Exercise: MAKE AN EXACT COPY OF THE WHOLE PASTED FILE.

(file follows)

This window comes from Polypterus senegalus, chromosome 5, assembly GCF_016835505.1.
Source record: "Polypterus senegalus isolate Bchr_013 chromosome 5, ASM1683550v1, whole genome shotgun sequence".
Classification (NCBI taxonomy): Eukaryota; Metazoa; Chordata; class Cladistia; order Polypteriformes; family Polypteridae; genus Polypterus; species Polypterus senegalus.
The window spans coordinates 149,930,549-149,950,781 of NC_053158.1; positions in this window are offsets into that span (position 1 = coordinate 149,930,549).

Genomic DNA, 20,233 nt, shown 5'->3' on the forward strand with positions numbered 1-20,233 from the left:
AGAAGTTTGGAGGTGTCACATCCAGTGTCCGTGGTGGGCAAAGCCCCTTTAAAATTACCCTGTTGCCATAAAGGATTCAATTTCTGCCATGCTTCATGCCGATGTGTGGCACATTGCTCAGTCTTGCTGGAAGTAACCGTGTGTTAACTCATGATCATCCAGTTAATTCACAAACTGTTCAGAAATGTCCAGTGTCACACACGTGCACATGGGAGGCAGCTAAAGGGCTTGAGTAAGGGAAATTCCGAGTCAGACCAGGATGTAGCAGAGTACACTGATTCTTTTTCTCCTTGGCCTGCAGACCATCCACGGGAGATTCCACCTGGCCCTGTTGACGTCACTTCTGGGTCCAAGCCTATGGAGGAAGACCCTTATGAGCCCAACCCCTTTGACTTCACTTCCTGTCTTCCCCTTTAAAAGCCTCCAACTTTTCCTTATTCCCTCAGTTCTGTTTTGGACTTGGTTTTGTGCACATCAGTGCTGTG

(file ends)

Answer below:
This window comes from Polypterus senegalus, chromosome 5, assembly GCF_016835505.1.
Source record: "Polypterus senegalus isolate Bchr_013 chromosome 5, ASM1683550v1, whole genome shotgun sequence".
Classification (NCBI taxonomy): Eukaryota; Metazoa; Chordata; class Cladistia; order Polypteriformes; family Polypteridae; genus Polypterus; species Polypterus senegalus.
The window spans coordinates 149,930,549-149,950,781 of NC_053158.1; positions in this window are offsets into that span (position 1 = coordinate 149,930,549).

Genomic DNA, 20,233 nt, shown 5'->3' on the forward strand with positions numbered 1-20,233 from the left:
AGAAGTTTGGAGGTGTCACATCCAGTGTCCGTGGTGGGCAAAGCCCCTTTAAAATTACCCTGTTGCCATAAAGGATTCAATTTCTGCCATGCTTCATGCCGATGTGTGGCACATTGCTCAGTCTTGCTGGAAGTAACCGTGTGTTAACTCATGATCATCCAGTTAATTCACAAACTGTTCAGAAATGTCCAGTGTCACACACGTGCACATGGGAGGCAGCTAAAGGGCTTGAGTAAGGGAAATTCCGAGTCAGACCAGGATGTAGCAGAGTACACTGATTCTTTTTCTCCTTGGCCTGCAGACCATCCACGGGAGATTCCACCTGGCCCTGTTGACGTCACTTCTGGGTCCAAGCCTATGGAGGAAGACCCTTATGAGCCCAACCCCTTTGACTTCACTTCCTGTCTTCCCCTTTAAAAGCCTCCAACTTTTCCTTATTCCCTCAGTTCTGTTTTGGACTTGGTTTTGTGCACATCAGTGCTGTG